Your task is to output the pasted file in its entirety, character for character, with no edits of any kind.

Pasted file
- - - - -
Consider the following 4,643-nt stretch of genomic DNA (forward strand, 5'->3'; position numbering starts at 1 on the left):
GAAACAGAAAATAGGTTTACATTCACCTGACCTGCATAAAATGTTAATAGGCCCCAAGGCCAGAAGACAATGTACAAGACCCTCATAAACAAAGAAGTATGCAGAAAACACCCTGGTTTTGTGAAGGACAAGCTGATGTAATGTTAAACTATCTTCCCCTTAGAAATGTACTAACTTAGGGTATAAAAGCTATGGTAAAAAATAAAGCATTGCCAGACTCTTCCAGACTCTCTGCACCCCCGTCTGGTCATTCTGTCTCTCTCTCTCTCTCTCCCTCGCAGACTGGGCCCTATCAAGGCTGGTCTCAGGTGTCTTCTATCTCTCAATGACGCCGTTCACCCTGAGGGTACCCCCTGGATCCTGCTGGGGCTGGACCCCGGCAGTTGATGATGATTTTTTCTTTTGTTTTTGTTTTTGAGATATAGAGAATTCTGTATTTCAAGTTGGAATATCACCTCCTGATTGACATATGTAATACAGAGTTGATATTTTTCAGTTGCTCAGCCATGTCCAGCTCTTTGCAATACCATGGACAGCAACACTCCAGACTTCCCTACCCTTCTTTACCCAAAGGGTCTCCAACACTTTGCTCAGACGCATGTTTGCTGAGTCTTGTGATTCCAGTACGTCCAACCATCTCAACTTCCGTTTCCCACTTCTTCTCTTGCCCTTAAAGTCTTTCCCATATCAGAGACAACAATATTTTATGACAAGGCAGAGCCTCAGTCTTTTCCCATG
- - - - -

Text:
Consider the following 4,643-nt stretch of genomic DNA (forward strand, 5'->3'; position numbering starts at 1 on the left):
GAAACAGAAAATAGGTTTACATTCACCTGACCTGCATAAAATGTTAATAGGCCCCAAGGCCAGAAGACAATGTACAAGACCCTCATAAACAAAGAAGTATGCAGAAAACACCCTGGTTTTGTGAAGGACAAGCTGATGTAATGTTAAACTATCTTCCCCTTAGAAATGTACTAACTTAGGGTATAAAAGCTATGGTAAAAAATAAAGCATTGCCAGACTCTTCCAGACTCTCTGCACCCCCGTCTGGTCATTCTGTCTCTCTCTCTCTCTCTCCCTCGCAGACTGGGCCCTATCAAGGCTGGTCTCAGGTGTCTTCTATCTCTCAATGACGCCGTTCACCCTGAGGGTACCCCCTGGATCCTGCTGGGGCTGGACCCCGGCAGTTGATGATGATTTTTTCTTTTGTTTTTGTTTTTGAGATATAGAGAATTCTGTATTTCAAGTTGGAATATCACCTCCTGATTGACATATGTAATACAGAGTTGATATTTTTCAGTTGCTCAGCCATGTCCAGCTCTTTGCAATACCATGGACAGCAACACTCCAGACTTCCCTACCCTTCTTTACCCAAAGGGTCTCCAACACTTTGCTCAGACGCATGTTTGCTGAGTCTTGTGATTCCAGTACGTCCAACCATCTCAACTTCCGTTTCCCACTTCTTCTCTTGCCCTTAAAGTCTTTCCCATATCAGAGACAACAATATTTTATGACAAGGCAGAGCCTCAGTCTTTTCCCATG